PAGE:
▪ Even people without addictions had to attend meetings such as Alcoholics Anonymous or be forced to attend church as a makeup.
▪ Security was lacking, with no locks on the doors in the women’s dorm even though there were residents with criminal records that included sexual misconduct and assault.
▪ Residents were discouraged from reporting problems and told they’d be banned from Street Reach if they reached out to the media or anyone else who might listen.
▪ Bed bugs are a constant problem, sometimes so bad “some people woke up swollen” from being bitten throughout the night.
▪ What began as a ministry became too much about the collection of money from people who struggle to have any, even when they are working.
Street Reach clients said they had raised these issues with officials multiple times, but to no avail. It’s better than being on the street, they say they were told when they complained.
“Nobody bothered to ask us [about the shelter’s condition] because they don’t think we are worth anything,” said a homeless woman named Vanessa. The Sun News is not using her full name because she said she doesn’t want her abusive estranged husband to know her whereabouts. “But if we are willing to stay outside in 20-degree weather, you know it’s bad.”
The search for shelter
Those who chose to stay on the streets include people like Holland, who is diabetic, and others who who are in and out of the hospital because of chronic conditions worsened by the stress of living on the street.
Vanessa worries that Holland could succumb to a diabetic coma or other complications as they sleep and she’d be unable to get him help quickly enough.
The other friend in their trio, Ricky Truitt, has made multiple trips to the hospital over the past several weeks because of COPD, or chronic obstructive pulmonary disease.
Others, including a mother and son, and two brothers who share a moped and large plastic bag of clothes but little else, suffer from a variety of challenges, including diagnosed and undiagnosed mental and emotional illnesses that often are un- or under-treated.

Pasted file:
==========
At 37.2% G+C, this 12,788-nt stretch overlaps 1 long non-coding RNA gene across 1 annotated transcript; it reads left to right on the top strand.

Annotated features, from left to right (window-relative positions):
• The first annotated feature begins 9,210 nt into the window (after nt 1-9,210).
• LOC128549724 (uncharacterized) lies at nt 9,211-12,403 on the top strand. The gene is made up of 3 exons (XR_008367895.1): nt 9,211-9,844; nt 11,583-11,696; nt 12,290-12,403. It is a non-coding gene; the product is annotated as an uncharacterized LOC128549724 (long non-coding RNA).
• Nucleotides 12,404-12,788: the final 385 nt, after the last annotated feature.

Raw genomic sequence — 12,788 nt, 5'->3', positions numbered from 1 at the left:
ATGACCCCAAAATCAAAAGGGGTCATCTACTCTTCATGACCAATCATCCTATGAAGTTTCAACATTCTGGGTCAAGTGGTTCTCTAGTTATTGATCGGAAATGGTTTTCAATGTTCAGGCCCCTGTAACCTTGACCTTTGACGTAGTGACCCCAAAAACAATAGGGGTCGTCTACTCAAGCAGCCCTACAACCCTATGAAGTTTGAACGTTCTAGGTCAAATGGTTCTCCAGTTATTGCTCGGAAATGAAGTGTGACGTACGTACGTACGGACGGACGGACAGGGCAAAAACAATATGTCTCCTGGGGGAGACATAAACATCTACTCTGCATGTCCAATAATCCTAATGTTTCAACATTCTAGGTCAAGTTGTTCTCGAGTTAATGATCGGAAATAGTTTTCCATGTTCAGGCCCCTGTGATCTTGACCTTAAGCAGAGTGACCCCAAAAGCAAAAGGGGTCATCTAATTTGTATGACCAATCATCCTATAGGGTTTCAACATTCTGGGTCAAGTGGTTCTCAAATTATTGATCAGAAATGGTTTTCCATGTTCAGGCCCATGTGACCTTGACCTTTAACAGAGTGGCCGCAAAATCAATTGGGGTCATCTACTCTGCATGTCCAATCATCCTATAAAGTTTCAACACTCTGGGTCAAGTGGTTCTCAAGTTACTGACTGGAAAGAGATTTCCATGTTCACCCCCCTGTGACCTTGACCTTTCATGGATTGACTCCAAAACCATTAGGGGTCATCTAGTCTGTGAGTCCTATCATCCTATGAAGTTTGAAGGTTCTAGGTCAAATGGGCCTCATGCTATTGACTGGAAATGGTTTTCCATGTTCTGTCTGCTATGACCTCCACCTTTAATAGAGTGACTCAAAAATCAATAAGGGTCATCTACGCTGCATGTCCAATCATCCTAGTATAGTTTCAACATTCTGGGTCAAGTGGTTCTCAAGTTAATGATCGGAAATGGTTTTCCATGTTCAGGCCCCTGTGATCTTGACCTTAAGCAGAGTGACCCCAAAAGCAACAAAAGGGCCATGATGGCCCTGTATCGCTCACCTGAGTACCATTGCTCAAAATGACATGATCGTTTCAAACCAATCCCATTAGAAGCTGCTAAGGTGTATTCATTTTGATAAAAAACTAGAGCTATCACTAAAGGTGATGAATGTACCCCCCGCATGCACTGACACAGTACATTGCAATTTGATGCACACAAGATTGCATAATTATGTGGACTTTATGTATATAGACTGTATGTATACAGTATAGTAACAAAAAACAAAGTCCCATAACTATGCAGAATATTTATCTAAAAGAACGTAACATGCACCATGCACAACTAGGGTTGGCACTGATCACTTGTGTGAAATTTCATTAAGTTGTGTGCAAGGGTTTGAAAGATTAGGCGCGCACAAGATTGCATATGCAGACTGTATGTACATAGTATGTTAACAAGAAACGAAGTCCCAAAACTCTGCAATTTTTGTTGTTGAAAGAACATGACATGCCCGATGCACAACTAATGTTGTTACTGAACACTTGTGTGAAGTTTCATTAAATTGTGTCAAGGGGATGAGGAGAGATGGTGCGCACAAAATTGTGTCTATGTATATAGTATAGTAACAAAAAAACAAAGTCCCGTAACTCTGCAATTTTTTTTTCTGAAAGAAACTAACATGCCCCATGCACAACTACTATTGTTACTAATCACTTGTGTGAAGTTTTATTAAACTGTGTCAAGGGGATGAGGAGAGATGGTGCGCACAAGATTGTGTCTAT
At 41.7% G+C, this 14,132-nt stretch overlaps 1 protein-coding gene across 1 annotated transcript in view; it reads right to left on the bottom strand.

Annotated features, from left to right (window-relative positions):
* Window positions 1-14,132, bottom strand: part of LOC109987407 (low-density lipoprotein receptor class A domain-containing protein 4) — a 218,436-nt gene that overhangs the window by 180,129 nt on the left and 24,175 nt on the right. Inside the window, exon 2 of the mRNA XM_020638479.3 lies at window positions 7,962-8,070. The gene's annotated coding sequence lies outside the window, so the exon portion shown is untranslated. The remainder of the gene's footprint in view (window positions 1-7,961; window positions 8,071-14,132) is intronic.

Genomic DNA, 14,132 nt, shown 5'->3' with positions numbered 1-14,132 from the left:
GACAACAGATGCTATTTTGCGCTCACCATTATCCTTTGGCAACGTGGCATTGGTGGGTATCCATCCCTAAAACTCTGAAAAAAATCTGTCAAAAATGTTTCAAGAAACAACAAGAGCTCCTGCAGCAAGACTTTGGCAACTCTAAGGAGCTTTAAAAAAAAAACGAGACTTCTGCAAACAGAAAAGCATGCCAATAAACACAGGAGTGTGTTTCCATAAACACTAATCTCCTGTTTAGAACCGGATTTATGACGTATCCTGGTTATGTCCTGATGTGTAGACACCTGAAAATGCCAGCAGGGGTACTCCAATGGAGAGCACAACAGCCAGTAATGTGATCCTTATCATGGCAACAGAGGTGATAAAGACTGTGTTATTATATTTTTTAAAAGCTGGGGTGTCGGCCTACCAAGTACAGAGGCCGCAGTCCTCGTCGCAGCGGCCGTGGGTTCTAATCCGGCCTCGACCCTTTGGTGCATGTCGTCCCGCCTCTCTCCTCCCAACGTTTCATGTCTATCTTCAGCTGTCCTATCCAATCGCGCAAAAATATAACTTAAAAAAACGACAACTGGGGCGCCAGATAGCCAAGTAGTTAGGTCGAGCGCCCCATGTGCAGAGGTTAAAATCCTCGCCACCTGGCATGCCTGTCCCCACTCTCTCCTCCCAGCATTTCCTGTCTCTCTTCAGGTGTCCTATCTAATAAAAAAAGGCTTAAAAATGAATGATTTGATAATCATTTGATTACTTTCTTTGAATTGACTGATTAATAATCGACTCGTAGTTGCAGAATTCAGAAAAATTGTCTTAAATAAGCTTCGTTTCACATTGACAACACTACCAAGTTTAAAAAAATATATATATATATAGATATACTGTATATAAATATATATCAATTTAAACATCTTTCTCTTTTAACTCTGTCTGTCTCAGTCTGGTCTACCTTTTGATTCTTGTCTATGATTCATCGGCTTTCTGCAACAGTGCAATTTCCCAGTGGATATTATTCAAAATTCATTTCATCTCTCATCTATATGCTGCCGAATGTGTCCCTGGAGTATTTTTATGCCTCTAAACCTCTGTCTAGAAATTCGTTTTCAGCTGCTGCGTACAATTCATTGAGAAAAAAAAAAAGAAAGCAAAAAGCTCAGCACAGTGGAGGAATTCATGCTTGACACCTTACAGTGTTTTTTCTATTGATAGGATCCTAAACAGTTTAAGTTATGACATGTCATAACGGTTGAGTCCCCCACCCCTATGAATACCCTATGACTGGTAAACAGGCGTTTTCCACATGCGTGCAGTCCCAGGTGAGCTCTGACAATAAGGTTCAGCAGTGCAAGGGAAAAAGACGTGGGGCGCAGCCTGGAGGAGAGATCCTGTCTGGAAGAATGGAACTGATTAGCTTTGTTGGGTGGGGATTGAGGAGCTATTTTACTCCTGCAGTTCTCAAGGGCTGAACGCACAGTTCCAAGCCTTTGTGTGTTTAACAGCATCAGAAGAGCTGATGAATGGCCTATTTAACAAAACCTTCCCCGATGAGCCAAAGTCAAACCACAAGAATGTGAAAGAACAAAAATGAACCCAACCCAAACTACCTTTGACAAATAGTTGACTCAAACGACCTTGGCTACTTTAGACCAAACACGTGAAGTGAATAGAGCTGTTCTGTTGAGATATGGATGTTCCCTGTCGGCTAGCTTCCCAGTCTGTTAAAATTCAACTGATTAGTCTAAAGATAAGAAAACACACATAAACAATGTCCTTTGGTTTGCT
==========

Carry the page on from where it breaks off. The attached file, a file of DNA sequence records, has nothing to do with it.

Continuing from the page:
Family disputes, sometimes between husband and wife, other times between parent and child, add to the Myrtle Beach area homeless population.
That doesn’t include alcohol and drug addictions that are difficult to address even for those who have shelter, food and health care.
Many people on the economic margins show up from other areas, hoping to take advantage of Myrtle Beach’s abundant low-wage paying jobs in the summer only to find little to no work during increasingly cold winters. That’s when they find themselves reliant upon organizations such as Street Reach, the Community Kitchen and Helping Hands.
They find shelter where they can, behind a big bush in front of a large church after dark, deep in the woods among those with drug addictions so severe many other homeless people dare not approach them; in Chapin Park if they can get away with it; in other cracks and crevices of the city unnoticed by most residents as they whiz by in cars.
They get haircuts in the park and pass the time there on days they’ve been unable to find work. But popular events such as Art in the Park, held last weekend, displaces them, leaving them scrambling.